September 2021 marks 19 months since the last temple of The Church of Jesus Christ of Latter-day Saints was dedicated, 18 months since the Church closed all 168 operating temples worldwide because of the COVID-19 pandemic, and 16 months since the start of a careful and cautious phased reopening of those closed temples.
And now, September 2021 marks the start of a long-awaited return to public temple open houses preceding the first scheduled dedications and rededications. And one week into the new month, nearly 94% of the reopened temples are offering at least some proxy ordinances in addition to all living ordinances.
A recap of past dates:
- The Durban South Africa was the last temple dedicated, on Feb. 16, 2020.
- A week later, the Taiwan Taipei and Seoul Korea temples were the first temples to close because of the pandemic; after scores more followed over the next month, the First Presidency announced all temples would close at the end of the day on March 25, 2020.
- On May 7, 2020, the First Presidency announced a four-phase reopening of temples; on May 11, the first 17 temples reopened in Phase 1, offering living sealings of husbands and wives.
Fast forward to Monday, Sept. 13, when the Pocatello Idaho Temple begins conducting media tours, signaling the start of its public open-house period — the first such open house since Durban in early 2020. The general public open house runs Saturday, Sept. 18, through Saturday, Oct. 23, except for Sundays and general conference Oct. 2–3.
President M. Russell Ballard, Acting President of the Quorum of the Twelve Apostles, will dedicate the temple on Nov. 7.
The Winnipeg Manitoba Temple follows with its open house the next month, from Saturday, Oct. 9, through Saturday, Oct. 23, with the exception of the two Sundays, Oct. 10 and 17, and Monday, Oct. 11, which is Canada’s Thanksgiving Day holiday.
The Winnipeg temple will actually be the next temple dedicated — and the Church’s 169th overall — since its Oct. 31 dedication by Elder Gerrit W. Gong of the Quorum of the Twelve Apostles will occur a week before the Pocatello dedication.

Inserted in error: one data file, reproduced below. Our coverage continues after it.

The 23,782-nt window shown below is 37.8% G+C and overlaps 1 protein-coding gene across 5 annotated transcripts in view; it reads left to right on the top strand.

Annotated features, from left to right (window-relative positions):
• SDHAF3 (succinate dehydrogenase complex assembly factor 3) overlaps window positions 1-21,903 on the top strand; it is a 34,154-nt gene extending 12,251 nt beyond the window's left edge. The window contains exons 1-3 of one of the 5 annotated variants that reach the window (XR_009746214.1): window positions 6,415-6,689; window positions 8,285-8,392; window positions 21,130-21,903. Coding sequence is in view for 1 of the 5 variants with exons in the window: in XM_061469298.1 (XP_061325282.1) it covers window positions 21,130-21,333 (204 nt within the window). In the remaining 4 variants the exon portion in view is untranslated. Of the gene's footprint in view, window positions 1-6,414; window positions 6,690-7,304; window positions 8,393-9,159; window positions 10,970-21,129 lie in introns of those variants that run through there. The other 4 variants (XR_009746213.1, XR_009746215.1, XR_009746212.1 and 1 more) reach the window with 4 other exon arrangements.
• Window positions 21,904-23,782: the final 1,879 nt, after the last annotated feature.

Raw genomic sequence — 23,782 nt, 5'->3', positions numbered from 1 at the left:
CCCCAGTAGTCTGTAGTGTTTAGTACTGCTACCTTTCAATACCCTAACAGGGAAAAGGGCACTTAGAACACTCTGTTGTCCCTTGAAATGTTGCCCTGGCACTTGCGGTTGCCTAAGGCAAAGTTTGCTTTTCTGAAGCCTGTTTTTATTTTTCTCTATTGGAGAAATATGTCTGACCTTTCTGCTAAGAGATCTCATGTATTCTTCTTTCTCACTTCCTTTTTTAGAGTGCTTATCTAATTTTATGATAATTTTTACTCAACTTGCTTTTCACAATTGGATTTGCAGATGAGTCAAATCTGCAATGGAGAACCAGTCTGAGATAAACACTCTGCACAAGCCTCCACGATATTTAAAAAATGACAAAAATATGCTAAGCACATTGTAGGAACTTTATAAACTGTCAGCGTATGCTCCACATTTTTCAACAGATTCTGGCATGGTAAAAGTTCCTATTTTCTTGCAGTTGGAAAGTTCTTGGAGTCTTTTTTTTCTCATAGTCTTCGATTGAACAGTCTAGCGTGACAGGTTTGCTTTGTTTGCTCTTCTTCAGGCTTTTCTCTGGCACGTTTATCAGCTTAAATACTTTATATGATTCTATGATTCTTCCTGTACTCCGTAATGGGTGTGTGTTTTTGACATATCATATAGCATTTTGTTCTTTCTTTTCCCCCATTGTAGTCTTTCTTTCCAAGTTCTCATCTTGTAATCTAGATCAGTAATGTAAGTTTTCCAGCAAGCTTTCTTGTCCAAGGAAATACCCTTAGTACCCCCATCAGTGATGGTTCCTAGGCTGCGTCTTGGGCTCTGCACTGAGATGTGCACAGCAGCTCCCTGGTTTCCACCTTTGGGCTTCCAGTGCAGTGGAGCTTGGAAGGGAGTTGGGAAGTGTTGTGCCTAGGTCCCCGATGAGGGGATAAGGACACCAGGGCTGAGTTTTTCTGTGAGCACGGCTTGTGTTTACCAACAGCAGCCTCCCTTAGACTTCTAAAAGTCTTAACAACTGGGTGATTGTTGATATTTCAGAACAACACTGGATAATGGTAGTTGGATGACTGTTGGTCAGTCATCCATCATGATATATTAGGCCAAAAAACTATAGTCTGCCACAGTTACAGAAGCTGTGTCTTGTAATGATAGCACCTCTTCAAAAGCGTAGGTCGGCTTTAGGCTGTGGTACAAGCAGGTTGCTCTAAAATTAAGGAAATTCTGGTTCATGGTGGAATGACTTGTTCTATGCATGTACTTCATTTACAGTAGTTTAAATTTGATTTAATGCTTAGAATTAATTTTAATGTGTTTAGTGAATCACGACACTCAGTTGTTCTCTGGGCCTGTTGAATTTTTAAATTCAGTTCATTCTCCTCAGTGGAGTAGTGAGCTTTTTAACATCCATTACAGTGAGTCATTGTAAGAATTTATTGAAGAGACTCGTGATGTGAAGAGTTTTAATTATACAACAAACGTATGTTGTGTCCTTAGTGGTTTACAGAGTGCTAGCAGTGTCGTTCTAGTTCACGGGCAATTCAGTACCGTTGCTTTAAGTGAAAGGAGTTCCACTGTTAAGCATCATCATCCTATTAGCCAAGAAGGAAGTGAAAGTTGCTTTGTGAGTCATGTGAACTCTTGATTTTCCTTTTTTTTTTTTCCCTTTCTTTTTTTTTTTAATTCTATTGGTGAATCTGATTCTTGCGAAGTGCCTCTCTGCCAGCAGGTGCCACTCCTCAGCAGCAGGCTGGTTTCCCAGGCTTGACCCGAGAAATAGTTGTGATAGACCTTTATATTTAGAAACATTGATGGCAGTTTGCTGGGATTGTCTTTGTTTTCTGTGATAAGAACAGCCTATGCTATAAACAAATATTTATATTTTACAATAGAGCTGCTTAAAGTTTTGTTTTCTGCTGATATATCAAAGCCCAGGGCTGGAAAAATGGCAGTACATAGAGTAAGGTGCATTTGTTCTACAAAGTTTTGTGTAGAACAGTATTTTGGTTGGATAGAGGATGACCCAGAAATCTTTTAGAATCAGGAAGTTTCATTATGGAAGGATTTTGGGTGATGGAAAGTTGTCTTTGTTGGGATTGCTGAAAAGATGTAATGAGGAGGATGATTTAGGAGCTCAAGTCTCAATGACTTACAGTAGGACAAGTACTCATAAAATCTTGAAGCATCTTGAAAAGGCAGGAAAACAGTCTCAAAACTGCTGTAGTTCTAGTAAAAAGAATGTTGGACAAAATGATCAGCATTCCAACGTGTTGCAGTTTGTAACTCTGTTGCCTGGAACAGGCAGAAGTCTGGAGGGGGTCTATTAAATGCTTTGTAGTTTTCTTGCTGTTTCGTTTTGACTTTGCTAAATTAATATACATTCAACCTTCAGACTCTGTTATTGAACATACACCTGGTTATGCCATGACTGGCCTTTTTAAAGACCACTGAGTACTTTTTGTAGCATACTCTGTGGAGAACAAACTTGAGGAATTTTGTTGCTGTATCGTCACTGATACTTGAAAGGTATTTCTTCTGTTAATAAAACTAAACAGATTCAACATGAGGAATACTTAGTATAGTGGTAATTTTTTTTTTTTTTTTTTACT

Rededications of recently renovated temples have been scheduled. President Dallin H. Oaks, first counselor in the First Presidency, will preside at the Dec. 12 rededication of the Mesa Arizona Temple, with its open house running from mid-October through mid-November. Also, 2022 dates for the Washington D.C. Temple are a June 19 rededication and the open house set from late April to early June.
The pandemic forced the postponement of the 2020-scheduled dedications of the Winnipeg Manitoba and Rio de Janeiro Brazil temples and the rededication of the Washington D.C. Temple. Dates for the Rio temple have yet to be rescheduled.
Besides those three finished temples, the Church currently has another 40 temples under construction, following the recent groundbreakings of the Neiafu Tonga and Nairobi Kenya temples held Saturday, Sept. 11. Three more are waiting in the wings, with a Sept. 18 groundbreaking set for the Phnom Penh Cambodia Temple and two more on Oct. 9 — the Casper Wyoming and Pago Pago American Samoa temples.
With the completion of the renovated Mesa and Washington D.C. temples, six more temples are under renovation, to be joined by the Manti Utah Temple, which is scheduled to close Oct. 1.
As of today, the Church has the following breakdown of its 168 dedicated temples:
- 140 operating in Phase 3, offering all living and proxy ordinances.
- 7 operating in Phase 2-B, offering all living ordinances and proxy baptisms.
- 6 operating in Phase 2, offering all living ordinances.
- 2 operating in Phase 1, offering living sealings of husband and wife.
- 5 “paused” because of local COVID-19 conditions — 4 in Phase 3, 1 in Phase 2.
- 8 closed for major renovations — 6 districts designated as Phase 3.
Counting all the current and projected temples and districts operating in Phase 3, including those paused, 150 of the Church’s 168 temples — or 89.3% — are designated now to be offering all living and proxy ordinances.
Add in the additional temples operating or projected to be operating in Phase 2-B and offering proxy baptisms and confirmations, and that makes 157 of the Church’s 168 temples — or 93.5% — offering at least some proxy ordinances in addition to all living ordinances by month’s end.